We report our discovery and early-time optical, near-infrared, and radio wavelength follow-up observations of the afterglow of the gamma-ray burst GRB 021211. Our optical observations, beginning 21 minutes after the burst trigger, demonstrate that the early afterglow of this burst is roughly 3 mag fainter than the afterglow of GRB 990123 at similar epochs, and fainter than almost all known afterglows at an epoch of 1 day after the GRB. Our near-infrared and optical observations indicate that this is not due to extinction. Combining our observations with data reported by other groups, we identify the signature of a reverse shock. This reverse shock is not detected to a 3 σ limit of 110 μJy in an 8.46 GHz Very Large Array (VLA) observation at t = 0.10 days, implying either that the Lorentz factor of the burst γ ≲ 200 or that synchrotron self-absorption effects dominate the radio emission at this time. Our early optical observations, near the peak of the optical afterglow (forward shock), allow us to characterize the afterglow in detail. Comparing our model to flux upper limits from the VLA at later times, t ≳ 1 week, we find that the late-time radio flux is suppressed by a factor of 2 relative to the ≳80 μJy peak flux at optical wavelengths. This suppression is not likely to be due to synchrotron self-absorption or an early jet break, and we suggest instead that the burst may have suffered substantial radiative corrections.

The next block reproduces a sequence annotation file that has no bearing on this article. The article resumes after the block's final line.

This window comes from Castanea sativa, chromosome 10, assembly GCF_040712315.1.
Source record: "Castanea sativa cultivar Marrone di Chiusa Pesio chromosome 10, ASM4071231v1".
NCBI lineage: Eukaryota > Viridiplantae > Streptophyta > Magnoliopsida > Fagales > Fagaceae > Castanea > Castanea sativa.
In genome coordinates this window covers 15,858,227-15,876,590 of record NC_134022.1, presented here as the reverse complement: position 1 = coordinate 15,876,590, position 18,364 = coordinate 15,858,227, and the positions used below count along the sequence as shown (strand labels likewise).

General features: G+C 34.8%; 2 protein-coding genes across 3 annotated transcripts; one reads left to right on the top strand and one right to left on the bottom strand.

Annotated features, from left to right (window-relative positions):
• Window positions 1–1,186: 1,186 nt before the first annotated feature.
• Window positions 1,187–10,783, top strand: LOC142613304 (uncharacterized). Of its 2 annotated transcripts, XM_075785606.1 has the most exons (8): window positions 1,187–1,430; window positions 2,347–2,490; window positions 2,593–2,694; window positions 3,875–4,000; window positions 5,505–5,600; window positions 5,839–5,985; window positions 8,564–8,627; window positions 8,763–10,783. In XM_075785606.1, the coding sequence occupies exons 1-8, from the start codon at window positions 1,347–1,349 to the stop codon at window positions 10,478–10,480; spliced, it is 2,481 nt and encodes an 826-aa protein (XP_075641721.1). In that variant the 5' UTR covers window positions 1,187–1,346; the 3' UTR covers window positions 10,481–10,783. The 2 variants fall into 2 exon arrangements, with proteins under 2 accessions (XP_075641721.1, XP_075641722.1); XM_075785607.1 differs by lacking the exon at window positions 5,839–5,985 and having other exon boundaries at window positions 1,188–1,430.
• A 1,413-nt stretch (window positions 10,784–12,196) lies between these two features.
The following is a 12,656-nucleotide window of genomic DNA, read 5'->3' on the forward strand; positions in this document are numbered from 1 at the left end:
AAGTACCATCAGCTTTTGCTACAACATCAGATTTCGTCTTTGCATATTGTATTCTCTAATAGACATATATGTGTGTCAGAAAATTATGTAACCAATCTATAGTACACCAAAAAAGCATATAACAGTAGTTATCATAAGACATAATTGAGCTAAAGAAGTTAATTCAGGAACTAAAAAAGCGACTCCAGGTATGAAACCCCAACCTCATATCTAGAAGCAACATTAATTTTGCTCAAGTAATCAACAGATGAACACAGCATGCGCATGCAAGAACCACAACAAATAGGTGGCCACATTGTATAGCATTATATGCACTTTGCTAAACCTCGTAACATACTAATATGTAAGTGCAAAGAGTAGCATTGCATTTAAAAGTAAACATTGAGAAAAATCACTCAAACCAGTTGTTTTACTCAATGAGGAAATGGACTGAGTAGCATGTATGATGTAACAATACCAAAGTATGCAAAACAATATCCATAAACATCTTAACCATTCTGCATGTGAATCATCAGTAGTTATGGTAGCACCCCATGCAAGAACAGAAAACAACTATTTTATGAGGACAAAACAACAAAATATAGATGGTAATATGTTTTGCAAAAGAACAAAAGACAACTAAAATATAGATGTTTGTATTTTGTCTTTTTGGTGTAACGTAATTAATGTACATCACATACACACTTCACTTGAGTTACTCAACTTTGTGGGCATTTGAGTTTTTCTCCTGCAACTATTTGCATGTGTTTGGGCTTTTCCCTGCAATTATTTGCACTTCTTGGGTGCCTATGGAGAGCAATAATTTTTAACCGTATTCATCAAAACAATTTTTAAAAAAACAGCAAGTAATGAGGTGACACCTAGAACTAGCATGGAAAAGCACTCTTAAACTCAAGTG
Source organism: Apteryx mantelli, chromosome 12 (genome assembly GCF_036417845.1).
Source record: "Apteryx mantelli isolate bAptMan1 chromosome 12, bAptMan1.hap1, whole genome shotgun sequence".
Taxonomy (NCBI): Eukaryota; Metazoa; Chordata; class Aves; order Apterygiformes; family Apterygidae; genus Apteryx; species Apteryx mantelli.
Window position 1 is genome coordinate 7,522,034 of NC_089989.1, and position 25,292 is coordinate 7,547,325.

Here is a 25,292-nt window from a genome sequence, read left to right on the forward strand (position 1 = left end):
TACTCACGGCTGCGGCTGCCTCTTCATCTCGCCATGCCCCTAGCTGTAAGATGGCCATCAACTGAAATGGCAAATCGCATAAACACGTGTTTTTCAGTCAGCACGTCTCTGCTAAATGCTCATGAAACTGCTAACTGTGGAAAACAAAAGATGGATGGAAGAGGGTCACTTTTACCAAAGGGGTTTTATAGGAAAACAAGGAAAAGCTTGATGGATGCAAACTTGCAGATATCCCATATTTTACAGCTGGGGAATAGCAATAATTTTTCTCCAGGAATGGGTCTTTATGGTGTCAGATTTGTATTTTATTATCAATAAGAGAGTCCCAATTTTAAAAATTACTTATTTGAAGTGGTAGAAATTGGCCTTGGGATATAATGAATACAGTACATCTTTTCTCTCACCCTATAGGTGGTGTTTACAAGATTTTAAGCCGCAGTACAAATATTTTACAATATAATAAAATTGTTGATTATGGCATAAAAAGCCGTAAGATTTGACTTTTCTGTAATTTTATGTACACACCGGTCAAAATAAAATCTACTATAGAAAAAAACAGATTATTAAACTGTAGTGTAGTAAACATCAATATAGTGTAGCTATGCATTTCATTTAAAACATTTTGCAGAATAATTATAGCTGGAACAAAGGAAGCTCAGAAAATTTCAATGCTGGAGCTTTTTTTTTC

Bibliographical noteFunding Information:
9The James Clerk Maxwell Telescope is operated by the Joint Astronomy Centre on behalf of the Particle Physics and Astronomy Research Council of the UK, the Netherlands Organization for Scientific Research, and the National Research Council of Canada.
8 The NRAO is a facility of the National Science Foundation operated under cooperative agreement by Associated Universities, Inc.
- Galaxies: high-redshift
- Gamma rays: bursts